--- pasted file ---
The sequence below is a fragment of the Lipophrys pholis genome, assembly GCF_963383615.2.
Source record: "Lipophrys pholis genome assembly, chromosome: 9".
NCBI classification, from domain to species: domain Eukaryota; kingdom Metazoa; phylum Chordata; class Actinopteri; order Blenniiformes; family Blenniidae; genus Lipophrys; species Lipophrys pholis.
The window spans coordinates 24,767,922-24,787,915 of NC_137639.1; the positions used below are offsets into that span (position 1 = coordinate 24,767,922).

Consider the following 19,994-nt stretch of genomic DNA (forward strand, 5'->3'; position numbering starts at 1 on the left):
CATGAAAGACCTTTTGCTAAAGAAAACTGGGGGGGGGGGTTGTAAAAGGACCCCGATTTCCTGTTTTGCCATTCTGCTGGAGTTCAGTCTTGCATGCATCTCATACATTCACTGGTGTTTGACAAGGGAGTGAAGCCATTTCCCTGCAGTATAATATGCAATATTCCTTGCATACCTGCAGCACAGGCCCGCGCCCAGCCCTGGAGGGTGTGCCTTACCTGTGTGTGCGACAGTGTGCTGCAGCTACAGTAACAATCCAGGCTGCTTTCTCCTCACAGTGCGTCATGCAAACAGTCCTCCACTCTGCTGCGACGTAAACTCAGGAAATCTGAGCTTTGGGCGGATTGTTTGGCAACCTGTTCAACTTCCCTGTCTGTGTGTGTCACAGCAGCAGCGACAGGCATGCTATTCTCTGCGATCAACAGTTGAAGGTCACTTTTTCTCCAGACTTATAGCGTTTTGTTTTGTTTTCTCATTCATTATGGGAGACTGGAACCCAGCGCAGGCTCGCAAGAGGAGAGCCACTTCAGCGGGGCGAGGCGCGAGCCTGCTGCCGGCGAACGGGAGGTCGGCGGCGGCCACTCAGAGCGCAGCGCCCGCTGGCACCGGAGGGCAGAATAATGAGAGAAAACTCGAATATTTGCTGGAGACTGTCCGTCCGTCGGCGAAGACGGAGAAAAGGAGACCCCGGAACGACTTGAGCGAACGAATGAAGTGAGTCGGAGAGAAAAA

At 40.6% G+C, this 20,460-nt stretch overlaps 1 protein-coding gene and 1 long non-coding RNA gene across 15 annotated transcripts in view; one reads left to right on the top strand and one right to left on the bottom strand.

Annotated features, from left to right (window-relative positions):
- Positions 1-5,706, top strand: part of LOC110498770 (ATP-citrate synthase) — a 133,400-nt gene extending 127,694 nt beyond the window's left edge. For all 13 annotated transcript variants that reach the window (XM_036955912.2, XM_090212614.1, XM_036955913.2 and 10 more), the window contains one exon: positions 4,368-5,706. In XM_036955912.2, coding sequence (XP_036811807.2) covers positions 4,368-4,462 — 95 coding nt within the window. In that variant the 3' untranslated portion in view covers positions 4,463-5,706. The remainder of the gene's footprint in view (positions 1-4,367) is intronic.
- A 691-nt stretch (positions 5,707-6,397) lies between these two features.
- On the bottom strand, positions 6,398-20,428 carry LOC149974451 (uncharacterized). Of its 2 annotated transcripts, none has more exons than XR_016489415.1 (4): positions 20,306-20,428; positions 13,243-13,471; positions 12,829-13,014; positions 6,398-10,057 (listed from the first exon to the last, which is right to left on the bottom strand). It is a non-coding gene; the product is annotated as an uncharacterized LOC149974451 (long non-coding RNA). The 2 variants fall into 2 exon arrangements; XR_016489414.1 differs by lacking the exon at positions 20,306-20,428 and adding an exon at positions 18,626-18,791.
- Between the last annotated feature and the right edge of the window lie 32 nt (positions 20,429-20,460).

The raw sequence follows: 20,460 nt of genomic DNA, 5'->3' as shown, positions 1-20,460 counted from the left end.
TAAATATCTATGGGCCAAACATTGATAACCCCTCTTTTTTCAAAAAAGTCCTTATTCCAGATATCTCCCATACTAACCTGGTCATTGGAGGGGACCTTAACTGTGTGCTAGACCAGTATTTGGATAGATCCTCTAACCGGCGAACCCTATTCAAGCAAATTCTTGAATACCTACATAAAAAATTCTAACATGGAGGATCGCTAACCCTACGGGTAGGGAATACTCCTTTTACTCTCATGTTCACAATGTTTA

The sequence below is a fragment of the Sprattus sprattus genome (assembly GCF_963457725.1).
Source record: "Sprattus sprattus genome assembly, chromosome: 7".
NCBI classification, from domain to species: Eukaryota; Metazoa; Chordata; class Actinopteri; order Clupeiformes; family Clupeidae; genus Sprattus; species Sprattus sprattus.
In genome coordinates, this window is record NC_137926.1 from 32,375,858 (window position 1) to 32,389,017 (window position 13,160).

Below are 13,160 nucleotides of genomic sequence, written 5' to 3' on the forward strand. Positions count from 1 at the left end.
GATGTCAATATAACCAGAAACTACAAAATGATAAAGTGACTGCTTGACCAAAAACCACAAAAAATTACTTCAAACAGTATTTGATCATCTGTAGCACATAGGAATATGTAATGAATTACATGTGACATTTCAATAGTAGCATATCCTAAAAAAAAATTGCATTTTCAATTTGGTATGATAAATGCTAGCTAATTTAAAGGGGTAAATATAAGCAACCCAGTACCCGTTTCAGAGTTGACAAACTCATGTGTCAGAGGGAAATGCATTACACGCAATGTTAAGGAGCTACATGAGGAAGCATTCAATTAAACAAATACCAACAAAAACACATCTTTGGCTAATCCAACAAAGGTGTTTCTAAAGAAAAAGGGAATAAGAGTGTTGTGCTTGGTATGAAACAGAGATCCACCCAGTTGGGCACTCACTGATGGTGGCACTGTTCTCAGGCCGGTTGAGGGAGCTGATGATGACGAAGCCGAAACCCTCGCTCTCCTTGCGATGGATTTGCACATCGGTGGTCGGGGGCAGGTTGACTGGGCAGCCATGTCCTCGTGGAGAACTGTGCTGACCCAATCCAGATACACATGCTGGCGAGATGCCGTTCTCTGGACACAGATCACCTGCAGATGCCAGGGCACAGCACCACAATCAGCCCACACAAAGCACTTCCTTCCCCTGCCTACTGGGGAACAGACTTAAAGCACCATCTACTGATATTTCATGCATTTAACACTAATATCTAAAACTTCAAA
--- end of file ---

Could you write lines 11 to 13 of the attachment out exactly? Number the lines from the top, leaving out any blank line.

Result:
- On the bottom strand, positions 6,398-20,428 carry LOC149974451 (uncharacterized). Of its 2 annotated transcripts, none has more exons than XR_016489415.1 (4): positions 20,306-20,428; positions 13,243-13,471; positions 12,829-13,014; positions 6,398-10,057 (listed from the first exon to the last, which is right to left on the bottom strand). It is a non-coding gene; the product is annotated as an uncharacterized LOC149974451 (long non-coding RNA). The 2 variants fall into 2 exon arrangements; XR_016489414.1 differs by lacking the exon at positions 20,306-20,428 and adding an exon at positions 18,626-18,791.
- Between the last annotated feature and the right edge of the window lie 32 nt (positions 20,429-20,460).

The raw sequence follows: 20,460 nt of genomic DNA, 5'->3' as shown, positions 1-20,460 counted from the left end.